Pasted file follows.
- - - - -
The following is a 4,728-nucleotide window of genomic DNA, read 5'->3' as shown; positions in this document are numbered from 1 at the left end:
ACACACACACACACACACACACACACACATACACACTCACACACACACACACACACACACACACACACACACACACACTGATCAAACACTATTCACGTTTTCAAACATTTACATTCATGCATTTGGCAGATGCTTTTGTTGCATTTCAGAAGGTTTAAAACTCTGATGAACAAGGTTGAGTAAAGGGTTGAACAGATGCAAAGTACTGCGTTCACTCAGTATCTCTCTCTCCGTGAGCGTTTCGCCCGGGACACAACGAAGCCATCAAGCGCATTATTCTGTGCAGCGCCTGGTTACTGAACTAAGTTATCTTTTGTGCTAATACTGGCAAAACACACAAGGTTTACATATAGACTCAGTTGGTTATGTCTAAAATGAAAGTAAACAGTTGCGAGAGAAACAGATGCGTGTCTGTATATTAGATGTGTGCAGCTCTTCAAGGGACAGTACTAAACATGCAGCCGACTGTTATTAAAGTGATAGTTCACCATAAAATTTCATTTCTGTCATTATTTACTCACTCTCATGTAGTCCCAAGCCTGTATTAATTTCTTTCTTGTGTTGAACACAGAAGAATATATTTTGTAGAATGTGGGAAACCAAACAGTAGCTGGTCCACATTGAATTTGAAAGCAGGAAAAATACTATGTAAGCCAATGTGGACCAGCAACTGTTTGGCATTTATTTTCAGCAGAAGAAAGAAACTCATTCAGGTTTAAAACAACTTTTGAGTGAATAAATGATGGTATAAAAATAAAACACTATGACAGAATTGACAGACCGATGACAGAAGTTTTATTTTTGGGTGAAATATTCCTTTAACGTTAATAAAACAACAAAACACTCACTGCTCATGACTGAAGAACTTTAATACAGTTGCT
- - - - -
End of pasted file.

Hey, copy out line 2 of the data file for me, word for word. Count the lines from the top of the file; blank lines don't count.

ACACACACACACACACACACACACACACATACACACTCACACACACACACACACACACACACACACACACACACACACTGATCAAACACTATTCACGTTTTCAAACATTTACATTCATGCATTTGGCAGATGCTTTTGTTGCATTTCAGAAGGTTTAAAACTCTGATGAACAAGGTTGAGTAAAGGGTTGAACAGATGCAAAGTACTGCGTTCACTCAGTATCTCTCTCTCCGTGAGCGTTTCGCCCGGGACACAACGAAGCCATCAAGCGCATTATTCTGTGCAGCGCCTGGTTACTGAACTAAGTTATCTTTTGTGCTAATACTGGCAAAACACACAAGGTTTACATATAGACTCAGTTGGTTATGTCTAAAATGAAAGTAAACAGTTGCGAGAGAAACAGATGCGTGTCTGTATATTAGATGTGTGCAGCTCTTCAAGGGACAGTACTAAACATGCAGCCGACTGTTATTAAAGTGATAGTTCACCATAAAATTTCATTTCTGTCATTATTTACTCACTCTCATGTAGTCCCAAGCCTGTATTAATTTCTTTCTTGTGTTGAACACAGAAGAATATATTTTGTAGAATGTGGGAAACCAAACAGTAGCTGGTCCACATTGAATTTGAAAGCAGGAAAAATACTATGTAAGCCAATGTGGACCAGCAACTGTTTGGCATTTATTTTCAGCAGAAGAAAGAAACTCATTCAGGTTTAAAACAACTTTTGAGTGAATAAATGATGGTATAAAAATAAAACACTATGACAGAATTGACAGACCGATGACAGAAGTTTTATTTTTGGGTGAAATATTCCTTTAACGTTAATAAAACAACAAAACACTCACTGCTCATGACTGAAGAACTTTAATACAGTTGCT